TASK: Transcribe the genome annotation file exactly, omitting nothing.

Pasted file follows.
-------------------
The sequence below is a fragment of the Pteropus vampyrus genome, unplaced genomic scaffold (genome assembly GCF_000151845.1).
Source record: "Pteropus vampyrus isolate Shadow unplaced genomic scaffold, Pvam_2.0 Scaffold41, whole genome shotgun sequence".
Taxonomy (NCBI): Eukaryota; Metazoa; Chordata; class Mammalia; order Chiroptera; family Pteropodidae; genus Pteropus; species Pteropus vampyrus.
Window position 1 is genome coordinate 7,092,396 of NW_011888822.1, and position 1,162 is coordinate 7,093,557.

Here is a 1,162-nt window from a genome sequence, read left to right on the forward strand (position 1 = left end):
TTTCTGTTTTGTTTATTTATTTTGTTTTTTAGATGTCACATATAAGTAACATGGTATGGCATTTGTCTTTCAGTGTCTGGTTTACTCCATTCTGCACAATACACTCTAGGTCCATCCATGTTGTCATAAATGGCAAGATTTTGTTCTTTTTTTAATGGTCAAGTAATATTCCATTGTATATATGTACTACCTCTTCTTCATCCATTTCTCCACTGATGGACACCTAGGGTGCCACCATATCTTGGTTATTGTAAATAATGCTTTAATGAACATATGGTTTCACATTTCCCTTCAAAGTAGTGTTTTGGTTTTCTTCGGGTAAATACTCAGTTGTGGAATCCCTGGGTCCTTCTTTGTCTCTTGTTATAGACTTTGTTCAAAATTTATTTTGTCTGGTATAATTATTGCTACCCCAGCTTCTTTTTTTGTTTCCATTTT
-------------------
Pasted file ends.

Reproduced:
The sequence below is a fragment of the Pteropus vampyrus genome, unplaced genomic scaffold (genome assembly GCF_000151845.1).
Source record: "Pteropus vampyrus isolate Shadow unplaced genomic scaffold, Pvam_2.0 Scaffold41, whole genome shotgun sequence".
Taxonomy (NCBI): Eukaryota; Metazoa; Chordata; class Mammalia; order Chiroptera; family Pteropodidae; genus Pteropus; species Pteropus vampyrus.
Window position 1 is genome coordinate 7,092,396 of NW_011888822.1, and position 1,162 is coordinate 7,093,557.

Here is a 1,162-nt window from a genome sequence, read left to right on the forward strand (position 1 = left end):
TTTCTGTTTTGTTTATTTATTTTGTTTTTTAGATGTCACATATAAGTAACATGGTATGGCATTTGTCTTTCAGTGTCTGGTTTACTCCATTCTGCACAATACACTCTAGGTCCATCCATGTTGTCATAAATGGCAAGATTTTGTTCTTTTTTTAATGGTCAAGTAATATTCCATTGTATATATGTACTACCTCTTCTTCATCCATTTCTCCACTGATGGACACCTAGGGTGCCACCATATCTTGGTTATTGTAAATAATGCTTTAATGAACATATGGTTTCACATTTCCCTTCAAAGTAGTGTTTTGGTTTTCTTCGGGTAAATACTCAGTTGTGGAATCCCTGGGTCCTTCTTTGTCTCTTGTTATAGACTTTGTTCAAAATTTATTTTGTCTGGTATAATTATTGCTACCCCAGCTTCTTTTTTTGTTTCCATTTT